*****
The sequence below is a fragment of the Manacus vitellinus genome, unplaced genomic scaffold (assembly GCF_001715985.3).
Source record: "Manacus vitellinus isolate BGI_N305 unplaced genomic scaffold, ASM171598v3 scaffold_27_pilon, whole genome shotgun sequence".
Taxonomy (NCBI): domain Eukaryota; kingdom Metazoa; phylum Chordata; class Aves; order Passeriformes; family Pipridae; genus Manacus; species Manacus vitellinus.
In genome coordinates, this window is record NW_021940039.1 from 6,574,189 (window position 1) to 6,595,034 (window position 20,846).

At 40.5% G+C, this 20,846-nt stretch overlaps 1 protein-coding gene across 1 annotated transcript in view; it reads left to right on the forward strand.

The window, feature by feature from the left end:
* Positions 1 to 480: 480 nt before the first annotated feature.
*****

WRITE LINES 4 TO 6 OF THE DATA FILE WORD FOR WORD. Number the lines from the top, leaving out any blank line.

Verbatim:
In genome coordinates, this window is record NW_021940039.1 from 6,574,189 (window position 1) to 6,595,034 (window position 20,846).

At 40.5% G+C, this 20,846-nt stretch overlaps 1 protein-coding gene across 1 annotated transcript in view; it reads left to right on the forward strand.

The window, feature by feature from the left end: